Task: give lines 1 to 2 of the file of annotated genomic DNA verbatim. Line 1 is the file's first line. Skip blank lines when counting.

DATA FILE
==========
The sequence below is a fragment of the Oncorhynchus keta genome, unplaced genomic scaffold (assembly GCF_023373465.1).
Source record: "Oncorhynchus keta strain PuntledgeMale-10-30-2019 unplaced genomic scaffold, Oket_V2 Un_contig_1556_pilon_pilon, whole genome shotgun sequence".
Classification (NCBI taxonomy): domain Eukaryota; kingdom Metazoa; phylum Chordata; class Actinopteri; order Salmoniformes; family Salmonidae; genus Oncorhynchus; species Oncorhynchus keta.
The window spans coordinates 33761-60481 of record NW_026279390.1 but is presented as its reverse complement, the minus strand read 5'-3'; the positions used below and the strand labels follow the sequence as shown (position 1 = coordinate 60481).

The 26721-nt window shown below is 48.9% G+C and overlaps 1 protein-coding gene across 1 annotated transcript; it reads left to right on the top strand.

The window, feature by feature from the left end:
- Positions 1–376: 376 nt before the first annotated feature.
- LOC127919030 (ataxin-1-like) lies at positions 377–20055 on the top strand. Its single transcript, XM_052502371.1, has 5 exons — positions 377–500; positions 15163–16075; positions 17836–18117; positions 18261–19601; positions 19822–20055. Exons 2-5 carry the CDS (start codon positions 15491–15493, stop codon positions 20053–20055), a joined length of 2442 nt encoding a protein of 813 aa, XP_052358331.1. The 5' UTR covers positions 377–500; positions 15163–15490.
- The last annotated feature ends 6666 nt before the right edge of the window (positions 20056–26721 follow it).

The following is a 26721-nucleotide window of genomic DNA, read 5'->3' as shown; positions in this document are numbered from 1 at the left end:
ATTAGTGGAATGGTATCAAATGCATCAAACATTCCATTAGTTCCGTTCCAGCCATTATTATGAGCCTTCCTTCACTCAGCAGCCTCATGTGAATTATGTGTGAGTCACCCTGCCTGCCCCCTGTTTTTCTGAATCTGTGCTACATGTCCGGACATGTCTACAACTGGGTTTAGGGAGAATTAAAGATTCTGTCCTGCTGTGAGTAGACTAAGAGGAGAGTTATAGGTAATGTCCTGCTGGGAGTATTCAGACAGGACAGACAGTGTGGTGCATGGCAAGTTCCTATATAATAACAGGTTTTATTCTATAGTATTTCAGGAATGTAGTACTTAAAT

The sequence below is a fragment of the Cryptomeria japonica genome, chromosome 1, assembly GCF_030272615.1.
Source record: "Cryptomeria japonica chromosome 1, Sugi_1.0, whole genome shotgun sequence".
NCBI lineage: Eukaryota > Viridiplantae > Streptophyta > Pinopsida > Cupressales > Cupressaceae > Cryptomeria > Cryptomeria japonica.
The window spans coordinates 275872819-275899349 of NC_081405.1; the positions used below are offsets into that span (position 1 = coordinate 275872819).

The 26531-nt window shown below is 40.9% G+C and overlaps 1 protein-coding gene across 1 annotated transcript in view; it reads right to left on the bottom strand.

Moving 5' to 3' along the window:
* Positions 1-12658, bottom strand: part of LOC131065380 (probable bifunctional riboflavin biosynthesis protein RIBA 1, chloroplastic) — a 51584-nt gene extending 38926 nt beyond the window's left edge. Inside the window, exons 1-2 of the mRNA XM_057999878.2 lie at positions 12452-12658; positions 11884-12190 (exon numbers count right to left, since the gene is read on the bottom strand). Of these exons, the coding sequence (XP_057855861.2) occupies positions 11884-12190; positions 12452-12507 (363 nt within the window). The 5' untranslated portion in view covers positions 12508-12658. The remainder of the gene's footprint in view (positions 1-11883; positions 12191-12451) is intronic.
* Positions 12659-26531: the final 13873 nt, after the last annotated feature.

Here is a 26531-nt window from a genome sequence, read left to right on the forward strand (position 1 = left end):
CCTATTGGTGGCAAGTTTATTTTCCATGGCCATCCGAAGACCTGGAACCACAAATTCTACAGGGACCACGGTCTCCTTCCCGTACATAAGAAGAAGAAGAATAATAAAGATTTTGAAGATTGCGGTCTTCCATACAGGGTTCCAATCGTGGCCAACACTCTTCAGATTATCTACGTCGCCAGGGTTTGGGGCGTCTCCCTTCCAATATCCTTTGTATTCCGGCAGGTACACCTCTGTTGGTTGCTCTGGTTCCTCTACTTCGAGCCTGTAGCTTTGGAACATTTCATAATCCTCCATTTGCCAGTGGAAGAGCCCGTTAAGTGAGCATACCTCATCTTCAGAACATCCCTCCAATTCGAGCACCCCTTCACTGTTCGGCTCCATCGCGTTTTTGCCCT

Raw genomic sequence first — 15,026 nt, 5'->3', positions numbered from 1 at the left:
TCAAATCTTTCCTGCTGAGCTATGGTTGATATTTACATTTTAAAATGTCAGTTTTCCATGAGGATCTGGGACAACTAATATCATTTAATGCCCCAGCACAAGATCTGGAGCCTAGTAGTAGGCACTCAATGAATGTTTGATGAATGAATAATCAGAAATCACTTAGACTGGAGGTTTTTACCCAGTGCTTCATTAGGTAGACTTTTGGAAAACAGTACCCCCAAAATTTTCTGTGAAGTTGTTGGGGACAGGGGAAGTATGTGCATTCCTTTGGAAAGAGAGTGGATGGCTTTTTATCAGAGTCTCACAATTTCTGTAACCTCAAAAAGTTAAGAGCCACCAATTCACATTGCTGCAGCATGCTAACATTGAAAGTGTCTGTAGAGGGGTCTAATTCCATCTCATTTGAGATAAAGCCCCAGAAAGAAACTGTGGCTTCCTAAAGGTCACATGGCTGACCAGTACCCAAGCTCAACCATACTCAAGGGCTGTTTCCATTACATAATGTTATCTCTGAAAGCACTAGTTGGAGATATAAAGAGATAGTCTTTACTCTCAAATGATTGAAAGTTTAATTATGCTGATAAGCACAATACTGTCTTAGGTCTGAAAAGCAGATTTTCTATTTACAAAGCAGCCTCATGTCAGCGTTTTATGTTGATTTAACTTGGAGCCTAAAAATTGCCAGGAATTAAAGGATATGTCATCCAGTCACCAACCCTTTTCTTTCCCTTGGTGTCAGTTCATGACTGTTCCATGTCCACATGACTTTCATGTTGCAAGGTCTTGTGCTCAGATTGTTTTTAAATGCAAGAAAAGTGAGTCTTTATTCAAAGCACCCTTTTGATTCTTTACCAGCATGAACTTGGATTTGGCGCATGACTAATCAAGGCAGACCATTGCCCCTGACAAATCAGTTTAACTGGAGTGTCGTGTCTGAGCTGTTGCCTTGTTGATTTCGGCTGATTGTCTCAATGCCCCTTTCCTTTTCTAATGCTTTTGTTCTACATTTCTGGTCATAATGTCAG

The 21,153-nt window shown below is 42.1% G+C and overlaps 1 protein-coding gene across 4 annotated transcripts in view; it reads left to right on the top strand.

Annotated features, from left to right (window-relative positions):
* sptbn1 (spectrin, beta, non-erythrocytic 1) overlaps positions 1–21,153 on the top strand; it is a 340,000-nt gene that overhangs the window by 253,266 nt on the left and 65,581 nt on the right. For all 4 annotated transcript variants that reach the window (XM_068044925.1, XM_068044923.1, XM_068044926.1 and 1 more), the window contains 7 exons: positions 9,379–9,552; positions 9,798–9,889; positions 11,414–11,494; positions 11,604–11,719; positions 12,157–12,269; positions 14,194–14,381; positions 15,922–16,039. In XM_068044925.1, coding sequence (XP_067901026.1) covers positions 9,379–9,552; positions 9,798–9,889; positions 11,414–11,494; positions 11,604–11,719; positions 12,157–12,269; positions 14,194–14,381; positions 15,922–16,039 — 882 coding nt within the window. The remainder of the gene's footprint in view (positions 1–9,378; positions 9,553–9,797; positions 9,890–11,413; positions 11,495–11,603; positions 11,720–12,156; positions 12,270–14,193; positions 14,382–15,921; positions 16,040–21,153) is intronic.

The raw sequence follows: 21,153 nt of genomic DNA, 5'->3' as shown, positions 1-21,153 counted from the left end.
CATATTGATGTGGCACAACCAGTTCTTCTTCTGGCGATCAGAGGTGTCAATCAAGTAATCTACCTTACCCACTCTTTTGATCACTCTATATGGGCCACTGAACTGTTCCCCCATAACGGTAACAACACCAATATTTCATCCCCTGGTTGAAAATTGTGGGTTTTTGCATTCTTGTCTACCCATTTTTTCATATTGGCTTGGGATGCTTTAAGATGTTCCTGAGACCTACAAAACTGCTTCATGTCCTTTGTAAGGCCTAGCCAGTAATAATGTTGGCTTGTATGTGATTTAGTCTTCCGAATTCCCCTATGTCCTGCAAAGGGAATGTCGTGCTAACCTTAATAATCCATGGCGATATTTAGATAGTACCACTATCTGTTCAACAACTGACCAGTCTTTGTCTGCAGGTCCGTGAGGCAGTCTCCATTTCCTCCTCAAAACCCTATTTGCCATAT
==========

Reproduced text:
The sequence below is a fragment of the Oncorhynchus keta genome, unplaced genomic scaffold (assembly GCF_023373465.1).
Source record: "Oncorhynchus keta strain PuntledgeMale-10-30-2019 unplaced genomic scaffold, Oket_V2 Un_contig_1556_pilon_pilon, whole genome shotgun sequence".